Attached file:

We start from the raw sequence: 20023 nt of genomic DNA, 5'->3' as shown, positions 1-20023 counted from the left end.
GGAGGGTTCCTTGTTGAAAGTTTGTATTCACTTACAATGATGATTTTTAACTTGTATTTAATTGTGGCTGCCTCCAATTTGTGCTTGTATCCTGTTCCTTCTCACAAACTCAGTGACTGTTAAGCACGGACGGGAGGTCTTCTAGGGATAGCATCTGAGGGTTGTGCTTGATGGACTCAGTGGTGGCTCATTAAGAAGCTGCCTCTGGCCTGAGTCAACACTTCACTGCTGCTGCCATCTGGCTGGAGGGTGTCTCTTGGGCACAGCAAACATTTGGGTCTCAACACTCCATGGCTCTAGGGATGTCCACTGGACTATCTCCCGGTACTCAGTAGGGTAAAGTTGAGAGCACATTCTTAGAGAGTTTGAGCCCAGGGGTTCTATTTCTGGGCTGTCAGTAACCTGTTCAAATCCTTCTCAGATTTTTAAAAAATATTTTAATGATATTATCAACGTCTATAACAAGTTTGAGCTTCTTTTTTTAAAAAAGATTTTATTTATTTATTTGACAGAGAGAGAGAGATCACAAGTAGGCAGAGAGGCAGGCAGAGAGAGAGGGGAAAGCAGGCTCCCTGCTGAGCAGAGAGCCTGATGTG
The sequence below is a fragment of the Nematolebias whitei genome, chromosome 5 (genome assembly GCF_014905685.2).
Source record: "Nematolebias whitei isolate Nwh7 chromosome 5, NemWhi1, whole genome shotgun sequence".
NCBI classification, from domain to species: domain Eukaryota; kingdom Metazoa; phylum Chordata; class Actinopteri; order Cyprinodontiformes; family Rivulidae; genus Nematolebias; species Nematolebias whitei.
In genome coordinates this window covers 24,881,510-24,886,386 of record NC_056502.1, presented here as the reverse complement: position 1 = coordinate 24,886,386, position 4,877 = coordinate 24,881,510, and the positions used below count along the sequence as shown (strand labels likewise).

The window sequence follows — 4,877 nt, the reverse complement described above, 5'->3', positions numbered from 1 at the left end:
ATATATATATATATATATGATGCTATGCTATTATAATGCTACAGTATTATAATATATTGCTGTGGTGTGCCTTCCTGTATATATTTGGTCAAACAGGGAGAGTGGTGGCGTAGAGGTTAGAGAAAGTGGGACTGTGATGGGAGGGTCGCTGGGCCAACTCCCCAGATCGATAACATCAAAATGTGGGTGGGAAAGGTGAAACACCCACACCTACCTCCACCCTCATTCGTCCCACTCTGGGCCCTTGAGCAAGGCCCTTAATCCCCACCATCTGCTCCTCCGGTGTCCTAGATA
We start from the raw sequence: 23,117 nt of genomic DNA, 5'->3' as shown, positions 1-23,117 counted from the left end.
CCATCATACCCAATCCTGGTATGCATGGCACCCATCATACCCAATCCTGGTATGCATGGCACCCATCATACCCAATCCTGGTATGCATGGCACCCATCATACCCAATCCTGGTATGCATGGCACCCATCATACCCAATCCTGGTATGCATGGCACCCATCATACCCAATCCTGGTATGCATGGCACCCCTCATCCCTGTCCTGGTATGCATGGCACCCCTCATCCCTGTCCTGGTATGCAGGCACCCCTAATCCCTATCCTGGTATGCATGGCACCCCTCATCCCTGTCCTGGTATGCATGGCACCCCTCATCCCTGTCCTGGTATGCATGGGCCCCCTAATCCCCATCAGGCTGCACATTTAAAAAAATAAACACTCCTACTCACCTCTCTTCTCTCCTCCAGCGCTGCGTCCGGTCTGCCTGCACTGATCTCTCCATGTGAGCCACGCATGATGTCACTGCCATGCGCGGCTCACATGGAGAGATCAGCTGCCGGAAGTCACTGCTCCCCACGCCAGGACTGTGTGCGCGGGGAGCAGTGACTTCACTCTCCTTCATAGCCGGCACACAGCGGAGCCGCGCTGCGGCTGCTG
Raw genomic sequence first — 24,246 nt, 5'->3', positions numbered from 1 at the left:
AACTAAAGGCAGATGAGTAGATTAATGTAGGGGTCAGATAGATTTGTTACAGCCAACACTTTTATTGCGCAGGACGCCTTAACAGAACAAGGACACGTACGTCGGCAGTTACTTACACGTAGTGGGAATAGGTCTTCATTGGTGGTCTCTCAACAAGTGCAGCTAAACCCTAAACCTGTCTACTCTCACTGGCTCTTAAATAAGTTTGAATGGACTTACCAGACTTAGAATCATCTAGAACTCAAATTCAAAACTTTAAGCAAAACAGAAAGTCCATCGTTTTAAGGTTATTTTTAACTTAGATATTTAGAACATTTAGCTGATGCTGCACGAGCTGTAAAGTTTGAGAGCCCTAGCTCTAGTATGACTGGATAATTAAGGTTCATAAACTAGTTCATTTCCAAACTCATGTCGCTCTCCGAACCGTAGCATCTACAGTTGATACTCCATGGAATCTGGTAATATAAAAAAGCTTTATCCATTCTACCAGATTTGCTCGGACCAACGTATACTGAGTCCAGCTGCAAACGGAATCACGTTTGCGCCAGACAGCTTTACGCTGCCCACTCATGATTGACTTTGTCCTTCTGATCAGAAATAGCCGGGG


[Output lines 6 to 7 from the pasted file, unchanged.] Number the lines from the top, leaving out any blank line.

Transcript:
In genome coordinates this window covers 24,881,510-24,886,386 of record NC_056502.1, presented here as the reverse complement: position 1 = coordinate 24,886,386, position 4,877 = coordinate 24,881,510, and the positions used below count along the sequence as shown (strand labels likewise).

The window sequence follows — 4,877 nt, the reverse complement described above, 5'->3', positions numbered from 1 at the left end: